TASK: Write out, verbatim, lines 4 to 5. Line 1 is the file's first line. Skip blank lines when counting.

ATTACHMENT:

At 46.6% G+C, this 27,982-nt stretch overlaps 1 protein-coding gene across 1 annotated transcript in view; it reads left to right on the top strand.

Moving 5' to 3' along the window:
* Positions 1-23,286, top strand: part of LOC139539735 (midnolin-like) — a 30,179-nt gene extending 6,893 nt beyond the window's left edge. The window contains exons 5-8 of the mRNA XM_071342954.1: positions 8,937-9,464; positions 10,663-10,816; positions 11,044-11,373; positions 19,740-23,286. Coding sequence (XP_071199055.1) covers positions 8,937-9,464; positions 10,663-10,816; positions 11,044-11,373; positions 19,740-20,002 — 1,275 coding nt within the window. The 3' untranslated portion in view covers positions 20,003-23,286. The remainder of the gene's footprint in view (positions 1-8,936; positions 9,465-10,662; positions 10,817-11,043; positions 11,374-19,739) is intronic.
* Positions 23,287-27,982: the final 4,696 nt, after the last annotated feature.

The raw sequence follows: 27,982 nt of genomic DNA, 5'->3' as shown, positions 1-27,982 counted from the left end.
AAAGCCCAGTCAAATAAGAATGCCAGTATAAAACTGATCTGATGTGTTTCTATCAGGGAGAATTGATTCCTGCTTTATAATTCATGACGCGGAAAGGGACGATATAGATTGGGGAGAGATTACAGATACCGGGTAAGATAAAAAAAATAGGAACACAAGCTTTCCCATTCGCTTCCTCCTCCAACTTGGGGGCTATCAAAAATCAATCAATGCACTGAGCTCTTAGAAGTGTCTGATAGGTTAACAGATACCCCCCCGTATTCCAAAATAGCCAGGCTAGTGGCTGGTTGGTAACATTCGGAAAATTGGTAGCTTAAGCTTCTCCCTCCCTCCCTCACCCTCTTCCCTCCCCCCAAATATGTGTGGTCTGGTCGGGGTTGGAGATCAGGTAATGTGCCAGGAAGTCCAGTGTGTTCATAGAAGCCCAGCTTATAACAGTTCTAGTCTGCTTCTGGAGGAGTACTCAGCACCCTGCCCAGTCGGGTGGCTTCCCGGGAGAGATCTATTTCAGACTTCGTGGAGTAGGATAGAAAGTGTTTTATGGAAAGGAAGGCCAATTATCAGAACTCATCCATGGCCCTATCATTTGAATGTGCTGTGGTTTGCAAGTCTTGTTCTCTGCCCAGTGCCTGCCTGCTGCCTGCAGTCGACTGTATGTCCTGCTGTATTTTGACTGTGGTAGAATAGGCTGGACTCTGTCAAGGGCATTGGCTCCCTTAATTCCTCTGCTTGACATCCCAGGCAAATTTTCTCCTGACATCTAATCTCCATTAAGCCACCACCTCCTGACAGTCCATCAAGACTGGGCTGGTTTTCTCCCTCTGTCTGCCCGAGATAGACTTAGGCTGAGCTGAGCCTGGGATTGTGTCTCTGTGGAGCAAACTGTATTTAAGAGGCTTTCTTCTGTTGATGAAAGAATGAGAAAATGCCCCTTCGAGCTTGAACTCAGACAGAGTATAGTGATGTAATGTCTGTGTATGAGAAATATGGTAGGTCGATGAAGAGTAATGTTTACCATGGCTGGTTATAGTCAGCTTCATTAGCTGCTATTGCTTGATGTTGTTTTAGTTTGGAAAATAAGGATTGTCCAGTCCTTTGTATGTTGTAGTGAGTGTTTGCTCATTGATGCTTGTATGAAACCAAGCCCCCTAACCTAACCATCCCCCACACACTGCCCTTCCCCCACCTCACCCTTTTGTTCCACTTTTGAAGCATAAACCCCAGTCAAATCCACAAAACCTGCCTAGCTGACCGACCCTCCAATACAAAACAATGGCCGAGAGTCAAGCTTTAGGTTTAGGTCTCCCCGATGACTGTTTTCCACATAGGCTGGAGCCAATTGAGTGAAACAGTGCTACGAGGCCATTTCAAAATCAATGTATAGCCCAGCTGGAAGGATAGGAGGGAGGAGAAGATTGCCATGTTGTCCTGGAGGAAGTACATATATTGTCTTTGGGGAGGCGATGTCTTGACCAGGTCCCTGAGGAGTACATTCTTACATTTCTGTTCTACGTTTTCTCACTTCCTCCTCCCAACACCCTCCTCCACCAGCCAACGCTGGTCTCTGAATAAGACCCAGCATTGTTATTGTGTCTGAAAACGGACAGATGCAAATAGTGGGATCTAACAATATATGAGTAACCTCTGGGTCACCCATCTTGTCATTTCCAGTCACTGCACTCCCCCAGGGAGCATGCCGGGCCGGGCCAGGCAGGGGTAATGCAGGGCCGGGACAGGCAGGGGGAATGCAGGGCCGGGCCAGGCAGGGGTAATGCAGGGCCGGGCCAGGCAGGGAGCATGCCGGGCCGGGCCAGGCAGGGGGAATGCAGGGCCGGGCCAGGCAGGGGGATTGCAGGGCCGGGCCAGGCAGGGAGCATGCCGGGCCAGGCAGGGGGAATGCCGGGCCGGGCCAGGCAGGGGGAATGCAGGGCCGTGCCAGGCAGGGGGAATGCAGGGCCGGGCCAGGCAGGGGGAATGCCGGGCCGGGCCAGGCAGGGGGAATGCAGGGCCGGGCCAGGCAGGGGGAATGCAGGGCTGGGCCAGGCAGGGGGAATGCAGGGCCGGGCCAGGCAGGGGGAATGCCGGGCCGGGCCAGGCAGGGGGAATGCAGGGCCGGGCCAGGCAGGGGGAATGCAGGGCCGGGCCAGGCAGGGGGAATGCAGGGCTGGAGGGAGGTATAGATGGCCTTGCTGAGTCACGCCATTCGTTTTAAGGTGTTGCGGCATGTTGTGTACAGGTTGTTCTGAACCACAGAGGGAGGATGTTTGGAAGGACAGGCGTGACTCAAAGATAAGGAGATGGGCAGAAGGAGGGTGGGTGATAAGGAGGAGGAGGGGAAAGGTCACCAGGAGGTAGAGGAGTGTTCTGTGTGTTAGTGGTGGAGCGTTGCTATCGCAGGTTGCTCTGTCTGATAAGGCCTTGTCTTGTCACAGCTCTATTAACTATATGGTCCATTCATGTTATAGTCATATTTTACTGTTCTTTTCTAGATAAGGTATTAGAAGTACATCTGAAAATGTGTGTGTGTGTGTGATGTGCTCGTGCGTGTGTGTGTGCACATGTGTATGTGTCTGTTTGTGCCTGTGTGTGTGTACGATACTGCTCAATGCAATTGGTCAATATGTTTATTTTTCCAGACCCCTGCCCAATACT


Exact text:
* Positions 23,287-27,982: the final 4,696 nt, after the last annotated feature.

The raw sequence follows: 27,982 nt of genomic DNA, 5'->3' as shown, positions 1-27,982 counted from the left end.